Eyes in the barn
Time-lapse cameras can benefit dairy farmers whether the facility is old, new or refurbished. In many cases, footage from such cameras clearly shows where improvements can be made to increase efficiency and production, and to identify potential animal welfare issues.
Brian Dougherty, field engineer, Iowa State University Extension, explained that initially, time-lapse cameras were used in feed bunk studies to identify problems with feed delivery timing, feed push-up or lack of bunk space. Farmers today find that cameras can aid in evaluating stall design and stall usage, overcrowding, lack of bedding and traffic flow in robotic systems.
In robotic barns, cameras can help farmers determine what’s happening at the robot during different times of the day as well as identify individual cows that continually block gates. The robotic area may be quiet in the morning and show cows in heat but without any crowding. Later in the day, when fetch cows are coming in, a back-up may be developing at a robotic station.
Time-lapse cameras take photos at preset intervals then automatically stitch photos together to create a video. Cameras are relatively inexpensive, ranging from $100 to $400, depending on features and accessories.
Time-lapse cameras are available with a variety of features and settings. One important setting to consider is the frame rate, or the number of images per second stitched together. Dougherty said 10 frames per second works well for dairy facilities. The capture interval is how often the camera takes a photo and depends on what camera is being used for. Another important feature is a time stamp to track the date and time of activity. Dougherty advised farmers to watch cow activity over a period of time for the best evaluation of what’s happening in a barn.
“If you want to pick a cow out of a group to track her around the barn, you need a short capture interval – about five to 10 seconds,” said Dougherty. “For feed bunk monitoring, the capture interval can be greater at about 30 to 60 seconds. Lower image quality is usually enough because higher quality means the memory fills faster.” He recommended using a 16 GB or larger memory card to allow recording of reasonable blocks of time.
Consider where and how to mount the camera, and realize it make take some experimenting before the camera is in the most ideal location. Place a weatherproof cover over the camera to protect against dirt and moisture. Avoid mounting a camera near fans or curtains. It’s important to secure the camera firmly so there’s no excess movement.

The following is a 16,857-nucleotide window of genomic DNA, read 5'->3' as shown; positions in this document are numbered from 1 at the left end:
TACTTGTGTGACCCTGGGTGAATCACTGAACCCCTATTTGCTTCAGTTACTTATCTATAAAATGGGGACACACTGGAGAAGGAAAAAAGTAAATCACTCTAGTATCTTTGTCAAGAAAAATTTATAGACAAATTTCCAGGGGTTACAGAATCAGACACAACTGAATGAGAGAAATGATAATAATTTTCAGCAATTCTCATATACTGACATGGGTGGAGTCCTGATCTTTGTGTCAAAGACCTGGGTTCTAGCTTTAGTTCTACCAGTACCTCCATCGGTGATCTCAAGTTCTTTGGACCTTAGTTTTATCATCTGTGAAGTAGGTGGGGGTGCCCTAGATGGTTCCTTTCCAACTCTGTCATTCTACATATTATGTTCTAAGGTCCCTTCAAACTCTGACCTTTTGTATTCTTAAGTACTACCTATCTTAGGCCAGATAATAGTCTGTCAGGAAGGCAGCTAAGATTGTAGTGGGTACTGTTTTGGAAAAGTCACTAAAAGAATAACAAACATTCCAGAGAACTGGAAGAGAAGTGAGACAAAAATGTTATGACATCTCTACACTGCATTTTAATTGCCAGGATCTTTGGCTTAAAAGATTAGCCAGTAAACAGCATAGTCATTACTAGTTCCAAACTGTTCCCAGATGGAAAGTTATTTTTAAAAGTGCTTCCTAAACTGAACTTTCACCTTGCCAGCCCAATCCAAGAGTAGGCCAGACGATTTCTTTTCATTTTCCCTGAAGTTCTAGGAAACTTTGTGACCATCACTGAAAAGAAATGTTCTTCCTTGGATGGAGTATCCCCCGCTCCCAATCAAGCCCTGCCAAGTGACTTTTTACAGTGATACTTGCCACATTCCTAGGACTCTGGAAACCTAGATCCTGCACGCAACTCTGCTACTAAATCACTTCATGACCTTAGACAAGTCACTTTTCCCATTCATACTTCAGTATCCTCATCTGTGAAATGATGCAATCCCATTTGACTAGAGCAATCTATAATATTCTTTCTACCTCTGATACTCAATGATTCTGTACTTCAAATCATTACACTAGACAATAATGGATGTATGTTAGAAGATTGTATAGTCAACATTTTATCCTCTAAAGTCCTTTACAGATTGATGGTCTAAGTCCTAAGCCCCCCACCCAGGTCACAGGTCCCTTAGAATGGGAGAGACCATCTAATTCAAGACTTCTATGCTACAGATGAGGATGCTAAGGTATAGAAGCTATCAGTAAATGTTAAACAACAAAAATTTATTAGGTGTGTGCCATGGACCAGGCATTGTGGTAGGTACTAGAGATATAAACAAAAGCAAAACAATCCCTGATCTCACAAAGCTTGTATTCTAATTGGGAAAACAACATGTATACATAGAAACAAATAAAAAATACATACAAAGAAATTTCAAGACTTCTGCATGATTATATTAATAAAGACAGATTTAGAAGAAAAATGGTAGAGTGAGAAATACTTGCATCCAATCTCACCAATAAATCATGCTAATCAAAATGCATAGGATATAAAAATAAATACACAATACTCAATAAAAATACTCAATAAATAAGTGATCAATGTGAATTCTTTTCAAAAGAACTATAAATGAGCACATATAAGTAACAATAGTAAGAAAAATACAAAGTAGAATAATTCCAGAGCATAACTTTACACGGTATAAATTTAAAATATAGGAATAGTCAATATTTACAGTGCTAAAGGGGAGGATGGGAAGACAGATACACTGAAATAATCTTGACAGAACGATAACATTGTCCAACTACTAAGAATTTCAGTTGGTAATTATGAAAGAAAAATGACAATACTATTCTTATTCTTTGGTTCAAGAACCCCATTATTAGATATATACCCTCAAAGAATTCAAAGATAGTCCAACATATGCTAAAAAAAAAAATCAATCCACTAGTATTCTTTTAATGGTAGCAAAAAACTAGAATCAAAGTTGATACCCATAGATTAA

It often takes some creativity to securely mount a camera. A good installation location may enable the farmer to capture several key activity areas of a barn with one camera. Dougherty suggested checking footage after the first day or so to determine whether to make adjustments in placement, timing or lighting.
Even though the footage consists of individual photos stitched together rather than actual video, the files are large and should be saved to a hard drive on a computer. “Depending on the external storage device, whether it’s a thumb drive or an external hard drive, sometimes the video will lag or not play at all,” said Dougherty. “For watching the video, use a Windows media player or Mac QuickTime player. A better option for watching is using software that may come with the camera.”
Challenges for installing and using time-lapse cameras can also include finding proper lighting. In some cases, shadows or dark spots are not immediately obvious, especially in nighttime footage.
Dougherty said although cameras don’t require a lot of light for nighttime use, adequate lighting will aid in viewing nighttime footage. Insufficient light will result in a black screen and will be immediately noticeable. Early or late day sunlight can also interfere with picture quality. Repositioning the camera can solve this problem.
A time-lapse camera is cheap technology that can improve management and profitability. A good camera and proper installation will result in a more useful video footage. Dougherty said that although the system is capturing and compressing a period of time, to get the best use from cameras, it’s important to set aside time to watch footage and note what’s happening.
“It’s a great way to identify opportunities to improve management or ways to tweak your facility design,” said Dougherty. “The key with time-lapse is [discovering] things you don’t notice or go unidentified because it isn’t possible to have someone there for 24 hours to watch what’s happening.”
by Sally Colby
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